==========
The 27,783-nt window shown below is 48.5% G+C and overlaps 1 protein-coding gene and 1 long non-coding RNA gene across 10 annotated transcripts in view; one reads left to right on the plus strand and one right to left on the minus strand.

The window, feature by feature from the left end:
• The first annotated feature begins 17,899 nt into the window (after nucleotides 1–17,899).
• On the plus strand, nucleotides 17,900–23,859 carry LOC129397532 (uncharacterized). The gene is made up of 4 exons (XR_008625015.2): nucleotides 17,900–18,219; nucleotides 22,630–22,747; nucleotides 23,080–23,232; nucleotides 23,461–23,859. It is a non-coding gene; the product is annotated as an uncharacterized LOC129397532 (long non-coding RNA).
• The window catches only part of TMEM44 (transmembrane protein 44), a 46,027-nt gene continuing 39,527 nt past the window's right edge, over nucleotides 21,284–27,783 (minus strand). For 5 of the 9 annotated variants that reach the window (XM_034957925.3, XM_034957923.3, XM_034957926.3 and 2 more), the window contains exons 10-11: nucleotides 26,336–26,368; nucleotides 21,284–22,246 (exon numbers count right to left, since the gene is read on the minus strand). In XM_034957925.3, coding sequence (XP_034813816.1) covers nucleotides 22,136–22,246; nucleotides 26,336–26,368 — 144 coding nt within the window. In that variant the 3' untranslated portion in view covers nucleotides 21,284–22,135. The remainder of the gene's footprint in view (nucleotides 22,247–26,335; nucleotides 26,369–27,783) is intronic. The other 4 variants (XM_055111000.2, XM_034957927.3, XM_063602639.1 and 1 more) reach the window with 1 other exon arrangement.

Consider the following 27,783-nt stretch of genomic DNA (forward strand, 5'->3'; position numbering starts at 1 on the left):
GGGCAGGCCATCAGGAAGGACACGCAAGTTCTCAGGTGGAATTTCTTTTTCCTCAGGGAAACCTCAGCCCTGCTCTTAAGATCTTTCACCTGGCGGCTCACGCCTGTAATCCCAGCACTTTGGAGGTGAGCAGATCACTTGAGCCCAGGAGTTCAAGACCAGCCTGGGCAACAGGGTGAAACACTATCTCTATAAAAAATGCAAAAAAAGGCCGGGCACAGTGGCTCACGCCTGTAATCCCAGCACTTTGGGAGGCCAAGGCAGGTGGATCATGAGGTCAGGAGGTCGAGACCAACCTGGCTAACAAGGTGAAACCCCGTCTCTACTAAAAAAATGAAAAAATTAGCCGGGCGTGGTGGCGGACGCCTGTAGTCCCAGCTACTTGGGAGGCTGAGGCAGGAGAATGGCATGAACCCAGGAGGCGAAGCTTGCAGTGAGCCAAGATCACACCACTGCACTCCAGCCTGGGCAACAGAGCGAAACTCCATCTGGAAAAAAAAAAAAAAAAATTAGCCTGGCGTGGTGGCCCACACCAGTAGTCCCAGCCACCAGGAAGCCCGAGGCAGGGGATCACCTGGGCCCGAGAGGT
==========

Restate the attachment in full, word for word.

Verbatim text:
The 27,783-nt window shown below is 48.5% G+C and overlaps 1 protein-coding gene and 1 long non-coding RNA gene across 10 annotated transcripts in view; one reads left to right on the plus strand and one right to left on the minus strand.

The window, feature by feature from the left end:
• The first annotated feature begins 17,899 nt into the window (after nucleotides 1–17,899).
• On the plus strand, nucleotides 17,900–23,859 carry LOC129397532 (uncharacterized). The gene is made up of 4 exons (XR_008625015.2): nucleotides 17,900–18,219; nucleotides 22,630–22,747; nucleotides 23,080–23,232; nucleotides 23,461–23,859. It is a non-coding gene; the product is annotated as an uncharacterized LOC129397532 (long non-coding RNA).
• The window catches only part of TMEM44 (transmembrane protein 44), a 46,027-nt gene continuing 39,527 nt past the window's right edge, over nucleotides 21,284–27,783 (minus strand). For 5 of the 9 annotated variants that reach the window (XM_034957925.3, XM_034957923.3, XM_034957926.3 and 2 more), the window contains exons 10-11: nucleotides 26,336–26,368; nucleotides 21,284–22,246 (exon numbers count right to left, since the gene is read on the minus strand). In XM_034957925.3, coding sequence (XP_034813816.1) covers nucleotides 22,136–22,246; nucleotides 26,336–26,368 — 144 coding nt within the window. In that variant the 3' untranslated portion in view covers nucleotides 21,284–22,135. The remainder of the gene's footprint in view (nucleotides 22,247–26,335; nucleotides 26,369–27,783) is intronic. The other 4 variants (XM_055111000.2, XM_034957927.3, XM_063602639.1 and 1 more) reach the window with 1 other exon arrangement.

Consider the following 27,783-nt stretch of genomic DNA (forward strand, 5'->3'; position numbering starts at 1 on the left):
GGGCAGGCCATCAGGAAGGACACGCAAGTTCTCAGGTGGAATTTCTTTTTCCTCAGGGAAACCTCAGCCCTGCTCTTAAGATCTTTCACCTGGCGGCTCACGCCTGTAATCCCAGCACTTTGGAGGTGAGCAGATCACTTGAGCCCAGGAGTTCAAGACCAGCCTGGGCAACAGGGTGAAACACTATCTCTATAAAAAATGCAAAAAAAGGCCGGGCACAGTGGCTCACGCCTGTAATCCCAGCACTTTGGGAGGCCAAGGCAGGTGGATCATGAGGTCAGGAGGTCGAGACCAACCTGGCTAACAAGGTGAAACCCCGTCTCTACTAAAAAAATGAAAAAATTAGCCGGGCGTGGTGGCGGACGCCTGTAGTCCCAGCTACTTGGGAGGCTGAGGCAGGAGAATGGCATGAACCCAGGAGGCGAAGCTTGCAGTGAGCCAAGATCACACCACTGCACTCCAGCCTGGGCAACAGAGCGAAACTCCATCTGGAAAAAAAAAAAAAAAAATTAGCCTGGCGTGGTGGCCCACACCAGTAGTCCCAGCCACCAGGAAGCCCGAGGCAGGGGATCACCTGGGCCCGAGAGGT